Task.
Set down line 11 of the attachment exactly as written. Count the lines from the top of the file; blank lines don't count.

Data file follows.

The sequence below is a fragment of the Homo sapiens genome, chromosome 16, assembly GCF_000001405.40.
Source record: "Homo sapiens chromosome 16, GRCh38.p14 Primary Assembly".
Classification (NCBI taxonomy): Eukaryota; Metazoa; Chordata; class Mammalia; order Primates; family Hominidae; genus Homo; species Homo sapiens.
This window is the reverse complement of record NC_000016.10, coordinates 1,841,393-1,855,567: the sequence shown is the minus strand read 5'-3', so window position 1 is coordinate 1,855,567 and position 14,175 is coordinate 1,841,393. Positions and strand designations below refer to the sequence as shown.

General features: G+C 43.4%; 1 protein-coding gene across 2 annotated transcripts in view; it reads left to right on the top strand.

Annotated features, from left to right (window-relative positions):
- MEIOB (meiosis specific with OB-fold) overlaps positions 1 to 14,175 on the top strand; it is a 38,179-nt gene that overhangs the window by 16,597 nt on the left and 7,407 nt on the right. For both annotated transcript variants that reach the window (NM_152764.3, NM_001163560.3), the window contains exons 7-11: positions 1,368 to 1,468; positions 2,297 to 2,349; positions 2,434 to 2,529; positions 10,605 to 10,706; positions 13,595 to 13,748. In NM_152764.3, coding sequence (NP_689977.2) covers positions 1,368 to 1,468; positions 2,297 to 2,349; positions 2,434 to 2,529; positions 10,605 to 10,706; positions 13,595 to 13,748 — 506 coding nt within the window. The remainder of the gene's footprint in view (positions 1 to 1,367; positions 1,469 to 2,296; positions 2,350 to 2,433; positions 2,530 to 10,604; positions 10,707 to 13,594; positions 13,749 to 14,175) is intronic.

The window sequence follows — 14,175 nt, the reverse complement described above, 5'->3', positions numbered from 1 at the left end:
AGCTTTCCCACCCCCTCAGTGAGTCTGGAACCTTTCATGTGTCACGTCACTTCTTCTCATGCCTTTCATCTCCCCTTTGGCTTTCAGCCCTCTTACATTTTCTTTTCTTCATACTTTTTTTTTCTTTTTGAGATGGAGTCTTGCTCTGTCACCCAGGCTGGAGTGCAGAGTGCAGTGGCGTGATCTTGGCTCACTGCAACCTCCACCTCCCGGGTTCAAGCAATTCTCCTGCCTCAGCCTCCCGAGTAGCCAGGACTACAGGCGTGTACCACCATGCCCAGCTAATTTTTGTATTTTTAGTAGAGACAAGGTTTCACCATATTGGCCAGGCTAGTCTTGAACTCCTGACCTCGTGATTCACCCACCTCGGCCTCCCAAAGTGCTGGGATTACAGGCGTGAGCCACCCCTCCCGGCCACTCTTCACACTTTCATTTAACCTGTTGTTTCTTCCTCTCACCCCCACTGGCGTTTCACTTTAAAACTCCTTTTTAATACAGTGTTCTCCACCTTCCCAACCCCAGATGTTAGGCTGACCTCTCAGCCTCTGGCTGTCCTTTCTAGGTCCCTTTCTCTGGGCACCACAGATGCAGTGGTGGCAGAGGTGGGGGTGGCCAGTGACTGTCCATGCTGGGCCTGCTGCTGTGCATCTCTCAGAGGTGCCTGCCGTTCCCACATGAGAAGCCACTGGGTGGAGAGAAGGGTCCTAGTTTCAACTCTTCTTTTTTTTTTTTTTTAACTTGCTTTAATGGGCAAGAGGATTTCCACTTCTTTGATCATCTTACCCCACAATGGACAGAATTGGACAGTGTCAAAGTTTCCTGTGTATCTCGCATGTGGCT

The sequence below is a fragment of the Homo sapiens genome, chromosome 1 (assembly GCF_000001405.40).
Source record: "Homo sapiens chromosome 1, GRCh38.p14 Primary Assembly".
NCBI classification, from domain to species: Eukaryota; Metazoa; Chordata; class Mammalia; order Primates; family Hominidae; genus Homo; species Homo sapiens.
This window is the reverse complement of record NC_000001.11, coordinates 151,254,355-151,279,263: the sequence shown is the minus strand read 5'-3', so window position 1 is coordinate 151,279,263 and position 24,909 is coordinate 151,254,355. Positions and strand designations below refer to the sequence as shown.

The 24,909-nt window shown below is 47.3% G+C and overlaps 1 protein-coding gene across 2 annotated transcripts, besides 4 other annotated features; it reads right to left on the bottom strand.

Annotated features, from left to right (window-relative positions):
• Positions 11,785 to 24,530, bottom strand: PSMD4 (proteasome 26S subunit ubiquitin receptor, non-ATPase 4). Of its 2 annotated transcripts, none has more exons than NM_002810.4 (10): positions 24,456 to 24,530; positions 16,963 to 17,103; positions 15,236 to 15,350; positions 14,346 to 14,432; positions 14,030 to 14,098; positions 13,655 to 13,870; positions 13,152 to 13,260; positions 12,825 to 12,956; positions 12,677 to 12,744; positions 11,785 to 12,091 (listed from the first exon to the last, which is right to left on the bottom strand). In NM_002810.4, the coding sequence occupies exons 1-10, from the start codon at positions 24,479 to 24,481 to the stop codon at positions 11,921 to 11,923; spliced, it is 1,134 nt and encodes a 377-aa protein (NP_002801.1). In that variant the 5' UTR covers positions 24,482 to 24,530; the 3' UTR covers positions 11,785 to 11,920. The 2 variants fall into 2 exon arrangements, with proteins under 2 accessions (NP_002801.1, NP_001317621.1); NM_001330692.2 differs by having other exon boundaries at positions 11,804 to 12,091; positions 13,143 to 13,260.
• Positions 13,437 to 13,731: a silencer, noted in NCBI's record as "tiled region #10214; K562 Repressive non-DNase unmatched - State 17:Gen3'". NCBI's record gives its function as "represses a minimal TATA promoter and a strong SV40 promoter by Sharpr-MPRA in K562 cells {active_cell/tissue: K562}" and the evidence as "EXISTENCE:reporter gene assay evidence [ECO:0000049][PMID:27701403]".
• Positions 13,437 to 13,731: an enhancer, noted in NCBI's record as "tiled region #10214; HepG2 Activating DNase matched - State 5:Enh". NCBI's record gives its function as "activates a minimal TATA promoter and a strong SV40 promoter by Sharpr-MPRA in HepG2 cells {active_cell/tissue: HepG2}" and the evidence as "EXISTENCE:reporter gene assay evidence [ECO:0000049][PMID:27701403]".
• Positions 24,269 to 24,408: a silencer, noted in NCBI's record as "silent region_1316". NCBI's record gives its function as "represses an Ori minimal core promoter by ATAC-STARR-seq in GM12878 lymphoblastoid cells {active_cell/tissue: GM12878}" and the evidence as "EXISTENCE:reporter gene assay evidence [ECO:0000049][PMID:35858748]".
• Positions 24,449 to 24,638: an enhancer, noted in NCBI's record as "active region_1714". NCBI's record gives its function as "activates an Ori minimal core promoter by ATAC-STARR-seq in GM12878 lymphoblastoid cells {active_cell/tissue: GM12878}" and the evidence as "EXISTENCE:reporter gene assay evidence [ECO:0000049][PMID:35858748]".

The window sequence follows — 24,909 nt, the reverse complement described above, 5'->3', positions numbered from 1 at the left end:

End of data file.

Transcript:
Source record: "Homo sapiens chromosome 1, GRCh38.p14 Primary Assembly".